Here’s an example: you own a furniture business and you’re writing a post about 10 different types of tables.
Of course, since you’re a hard-working individual, you were as detailed as possible about each type of table, which rooms they’re suited for, what materials they come in, their shapes, sizes, etc. But the statistics told you that people spent about 38 seconds on your post. Why is this?
– Because they simply got lost in such a long text and weren’t able to process all the information you gave them.
When it comes to articles, structure matters. A lot. What matters even more is that the readers understand said structure, so they can follow the flow of the text and absorb all the information they might need.
Do you remember when I mentioned that it is good if you use a list in the introduction of the blog when you’re making a promise to your readers about what they will learn? This is that list.
Also, earlier I mentioned that it is important for the visitors to understand the post structure, and this list will help them in that. If they can see the table of contents of a post, it is more likely that they will read it.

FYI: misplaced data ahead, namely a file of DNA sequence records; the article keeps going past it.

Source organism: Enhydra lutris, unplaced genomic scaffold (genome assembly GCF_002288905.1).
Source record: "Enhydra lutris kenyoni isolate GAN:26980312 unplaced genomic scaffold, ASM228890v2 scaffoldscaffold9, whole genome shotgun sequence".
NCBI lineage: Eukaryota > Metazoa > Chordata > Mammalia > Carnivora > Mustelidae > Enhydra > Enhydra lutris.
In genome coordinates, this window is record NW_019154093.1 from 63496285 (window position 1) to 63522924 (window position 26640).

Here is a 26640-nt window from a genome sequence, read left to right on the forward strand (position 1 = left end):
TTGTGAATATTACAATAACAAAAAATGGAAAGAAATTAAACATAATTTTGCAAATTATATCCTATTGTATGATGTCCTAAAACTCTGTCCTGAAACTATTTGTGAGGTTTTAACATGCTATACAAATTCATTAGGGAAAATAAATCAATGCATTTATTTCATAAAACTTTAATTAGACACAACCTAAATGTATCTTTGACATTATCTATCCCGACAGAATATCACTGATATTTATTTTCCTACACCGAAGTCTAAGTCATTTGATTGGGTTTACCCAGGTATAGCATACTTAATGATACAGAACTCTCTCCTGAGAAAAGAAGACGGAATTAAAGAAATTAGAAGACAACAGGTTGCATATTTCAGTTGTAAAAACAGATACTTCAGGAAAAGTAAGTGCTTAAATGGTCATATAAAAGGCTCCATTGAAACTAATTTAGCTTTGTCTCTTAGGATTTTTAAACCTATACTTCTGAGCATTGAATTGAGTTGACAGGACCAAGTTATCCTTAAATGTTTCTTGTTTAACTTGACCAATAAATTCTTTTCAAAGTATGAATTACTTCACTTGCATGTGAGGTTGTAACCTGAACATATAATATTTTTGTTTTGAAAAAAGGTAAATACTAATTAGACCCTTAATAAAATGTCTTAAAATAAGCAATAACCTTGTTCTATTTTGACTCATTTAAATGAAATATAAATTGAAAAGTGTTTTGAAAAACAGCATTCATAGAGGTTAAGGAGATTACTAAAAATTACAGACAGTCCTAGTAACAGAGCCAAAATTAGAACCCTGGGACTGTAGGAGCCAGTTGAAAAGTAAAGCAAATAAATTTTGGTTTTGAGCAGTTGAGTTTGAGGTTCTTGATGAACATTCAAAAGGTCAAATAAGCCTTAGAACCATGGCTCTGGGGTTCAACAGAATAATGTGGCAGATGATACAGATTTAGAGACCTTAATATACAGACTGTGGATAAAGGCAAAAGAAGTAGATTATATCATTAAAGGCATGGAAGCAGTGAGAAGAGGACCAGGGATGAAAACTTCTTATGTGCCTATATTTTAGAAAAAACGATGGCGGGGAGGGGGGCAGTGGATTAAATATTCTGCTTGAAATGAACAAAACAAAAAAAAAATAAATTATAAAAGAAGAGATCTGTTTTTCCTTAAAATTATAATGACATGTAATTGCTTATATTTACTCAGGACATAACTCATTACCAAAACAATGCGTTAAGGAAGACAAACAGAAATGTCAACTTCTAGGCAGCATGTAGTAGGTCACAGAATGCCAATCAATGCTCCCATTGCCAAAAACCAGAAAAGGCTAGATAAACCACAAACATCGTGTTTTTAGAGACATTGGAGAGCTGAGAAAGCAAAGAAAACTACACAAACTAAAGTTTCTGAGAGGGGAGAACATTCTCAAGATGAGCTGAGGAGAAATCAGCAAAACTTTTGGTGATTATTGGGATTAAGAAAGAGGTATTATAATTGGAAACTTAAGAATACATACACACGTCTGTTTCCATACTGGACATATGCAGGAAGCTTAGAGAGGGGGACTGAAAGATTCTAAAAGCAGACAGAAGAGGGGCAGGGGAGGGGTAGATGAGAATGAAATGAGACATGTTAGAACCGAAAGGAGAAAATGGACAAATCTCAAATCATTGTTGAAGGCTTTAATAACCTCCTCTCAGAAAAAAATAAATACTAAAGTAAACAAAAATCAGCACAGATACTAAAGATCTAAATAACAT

For example, I told you at the very beginning what you will read and learn about in this article. And you’re still reading (for now).
If your post has some parts with lots and lots of information, it would be good if you put them in lists.
This way you won’t overwhelm your readers.
In a way, these lists are summaries of everything the reader has learned in the article. But it needs to be different from the first list.
For example, if in the first list you mentioned everything you will be talking about in the post, in the third one you can do the same thing, but make it just a little different, either longer or shorter. To the readers, this will be a quick reminder if they need the information again.
P.S. Maybe the biggest benefit of a list at the end of the post is the fact that people scan a post before reading it. And according to some studies, during the scan, people spend the most time looking at the end of an article.
Using a list in the conclusion, you will convince the reader to go back at the beginning and read the whole post.
For any topic you want to write about, you will find at least 100 articles that all look alike and seem like copies.
How to stand out?
By giving a ton of examples.
For example (this is the third example in this article), if you have a gaming related blog, and you want to show gamers how different graphics cards perform, don’t write only about numbers that they can find on dozens of other sites.